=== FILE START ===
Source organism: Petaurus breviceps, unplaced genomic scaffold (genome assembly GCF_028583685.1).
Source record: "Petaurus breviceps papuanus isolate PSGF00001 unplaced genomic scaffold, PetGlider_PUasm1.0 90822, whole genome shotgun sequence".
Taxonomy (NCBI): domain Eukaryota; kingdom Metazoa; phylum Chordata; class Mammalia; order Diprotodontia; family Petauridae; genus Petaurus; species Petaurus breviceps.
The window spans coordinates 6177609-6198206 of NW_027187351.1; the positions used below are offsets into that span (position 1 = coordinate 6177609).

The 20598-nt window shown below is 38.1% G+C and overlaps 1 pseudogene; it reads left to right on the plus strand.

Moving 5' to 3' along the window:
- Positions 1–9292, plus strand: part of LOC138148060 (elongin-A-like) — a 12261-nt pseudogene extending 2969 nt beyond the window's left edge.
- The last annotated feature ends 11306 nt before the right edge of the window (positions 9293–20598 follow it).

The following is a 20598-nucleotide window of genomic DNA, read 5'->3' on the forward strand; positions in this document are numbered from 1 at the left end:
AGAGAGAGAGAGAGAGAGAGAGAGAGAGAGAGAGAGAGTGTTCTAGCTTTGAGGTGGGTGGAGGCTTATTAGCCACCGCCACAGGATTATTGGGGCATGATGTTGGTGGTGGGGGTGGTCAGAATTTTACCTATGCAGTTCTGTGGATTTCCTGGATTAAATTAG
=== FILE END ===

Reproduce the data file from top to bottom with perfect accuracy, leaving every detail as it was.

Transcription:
Source organism: Petaurus breviceps, unplaced genomic scaffold (genome assembly GCF_028583685.1).
Source record: "Petaurus breviceps papuanus isolate PSGF00001 unplaced genomic scaffold, PetGlider_PUasm1.0 90822, whole genome shotgun sequence".
Taxonomy (NCBI): domain Eukaryota; kingdom Metazoa; phylum Chordata; class Mammalia; order Diprotodontia; family Petauridae; genus Petaurus; species Petaurus breviceps.
The window spans coordinates 6177609-6198206 of NW_027187351.1; the positions used below are offsets into that span (position 1 = coordinate 6177609).

The 20598-nt window shown below is 38.1% G+C and overlaps 1 pseudogene; it reads left to right on the plus strand.

Moving 5' to 3' along the window:
- Positions 1–9292, plus strand: part of LOC138148060 (elongin-A-like) — a 12261-nt pseudogene extending 2969 nt beyond the window's left edge.
- The last annotated feature ends 11306 nt before the right edge of the window (positions 9293–20598 follow it).

The following is a 20598-nucleotide window of genomic DNA, read 5'->3' on the forward strand; positions in this document are numbered from 1 at the left end:
AGAGAGAGAGAGAGAGAGAGAGAGAGAGAGAGAGAGAGTGTTCTAGCTTTGAGGTGGGTGGAGGCTTATTAGCCACCGCCACAGGATTATTGGGGCATGATGTTGGTGGTGGGGGTGGTCAGAATTTTACCTATGCAGTTCTGTGGATTTCCTGGATTAAATTAG